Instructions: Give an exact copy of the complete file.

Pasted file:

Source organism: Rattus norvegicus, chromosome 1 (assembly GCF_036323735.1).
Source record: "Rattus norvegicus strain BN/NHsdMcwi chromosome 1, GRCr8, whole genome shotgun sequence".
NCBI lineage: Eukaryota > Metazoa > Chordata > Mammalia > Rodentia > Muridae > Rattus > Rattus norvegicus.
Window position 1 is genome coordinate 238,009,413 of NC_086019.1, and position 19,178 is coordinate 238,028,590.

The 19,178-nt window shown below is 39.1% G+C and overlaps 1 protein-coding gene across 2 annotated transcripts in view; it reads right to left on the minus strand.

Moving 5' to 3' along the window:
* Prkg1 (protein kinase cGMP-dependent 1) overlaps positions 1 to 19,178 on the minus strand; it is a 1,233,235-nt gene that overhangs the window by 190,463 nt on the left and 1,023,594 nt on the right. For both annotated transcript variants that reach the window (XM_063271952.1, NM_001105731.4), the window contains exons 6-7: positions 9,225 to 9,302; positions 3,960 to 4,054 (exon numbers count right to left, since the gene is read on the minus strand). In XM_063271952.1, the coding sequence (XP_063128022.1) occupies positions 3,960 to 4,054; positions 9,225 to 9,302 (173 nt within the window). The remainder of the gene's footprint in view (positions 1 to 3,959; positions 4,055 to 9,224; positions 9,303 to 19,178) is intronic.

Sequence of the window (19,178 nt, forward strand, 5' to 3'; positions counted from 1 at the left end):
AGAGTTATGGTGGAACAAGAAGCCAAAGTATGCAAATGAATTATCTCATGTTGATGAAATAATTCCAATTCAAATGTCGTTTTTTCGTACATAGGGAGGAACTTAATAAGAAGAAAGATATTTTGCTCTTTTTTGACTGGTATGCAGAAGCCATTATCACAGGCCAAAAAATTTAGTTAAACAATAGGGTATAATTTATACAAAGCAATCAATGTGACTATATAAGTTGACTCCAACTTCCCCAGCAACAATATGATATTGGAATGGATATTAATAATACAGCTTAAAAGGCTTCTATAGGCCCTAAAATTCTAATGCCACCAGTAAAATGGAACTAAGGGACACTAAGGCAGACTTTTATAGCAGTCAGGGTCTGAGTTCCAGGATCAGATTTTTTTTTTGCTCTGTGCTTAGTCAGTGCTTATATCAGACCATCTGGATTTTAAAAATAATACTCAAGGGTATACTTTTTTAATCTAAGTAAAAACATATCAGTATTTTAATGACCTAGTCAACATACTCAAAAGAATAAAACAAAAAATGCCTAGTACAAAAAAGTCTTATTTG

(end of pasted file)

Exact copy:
Source organism: Rattus norvegicus, chromosome 1 (assembly GCF_036323735.1).
Source record: "Rattus norvegicus strain BN/NHsdMcwi chromosome 1, GRCr8, whole genome shotgun sequence".
NCBI lineage: Eukaryota > Metazoa > Chordata > Mammalia > Rodentia > Muridae > Rattus > Rattus norvegicus.
Window position 1 is genome coordinate 238,009,413 of NC_086019.1, and position 19,178 is coordinate 238,028,590.

The 19,178-nt window shown below is 39.1% G+C and overlaps 1 protein-coding gene across 2 annotated transcripts in view; it reads right to left on the minus strand.

Moving 5' to 3' along the window:
* Prkg1 (protein kinase cGMP-dependent 1) overlaps positions 1 to 19,178 on the minus strand; it is a 1,233,235-nt gene that overhangs the window by 190,463 nt on the left and 1,023,594 nt on the right. For both annotated transcript variants that reach the window (XM_063271952.1, NM_001105731.4), the window contains exons 6-7: positions 9,225 to 9,302; positions 3,960 to 4,054 (exon numbers count right to left, since the gene is read on the minus strand). In XM_063271952.1, the coding sequence (XP_063128022.1) occupies positions 3,960 to 4,054; positions 9,225 to 9,302 (173 nt within the window). The remainder of the gene's footprint in view (positions 1 to 3,959; positions 4,055 to 9,224; positions 9,303 to 19,178) is intronic.

Sequence of the window (19,178 nt, forward strand, 5' to 3'; positions counted from 1 at the left end):
AGAGTTATGGTGGAACAAGAAGCCAAAGTATGCAAATGAATTATCTCATGTTGATGAAATAATTCCAATTCAAATGTCGTTTTTTCGTACATAGGGAGGAACTTAATAAGAAGAAAGATATTTTGCTCTTTTTTGACTGGTATGCAGAAGCCATTATCACAGGCCAAAAAATTTAGTTAAACAATAGGGTATAATTTATACAAAGCAATCAATGTGACTATATAAGTTGACTCCAACTTCCCCAGCAACAATATGATATTGGAATGGATATTAATAATACAGCTTAAAAGGCTTCTATAGGCCCTAAAATTCTAATGCCACCAGTAAAATGGAACTAAGGGACACTAAGGCAGACTTTTATAGCAGTCAGGGTCTGAGTTCCAGGATCAGATTTTTTTTTTGCTCTGTGCTTAGTCAGTGCTTATATCAGACCATCTGGATTTTAAAAATAATACTCAAGGGTATACTTTTTTAATCTAAGTAAAAACATATCAGTATTTTAATGACCTAGTCAACATACTCAAAAGAATAAAACAAAAAATGCCTAGTACAAAAAAGTCTTATTTG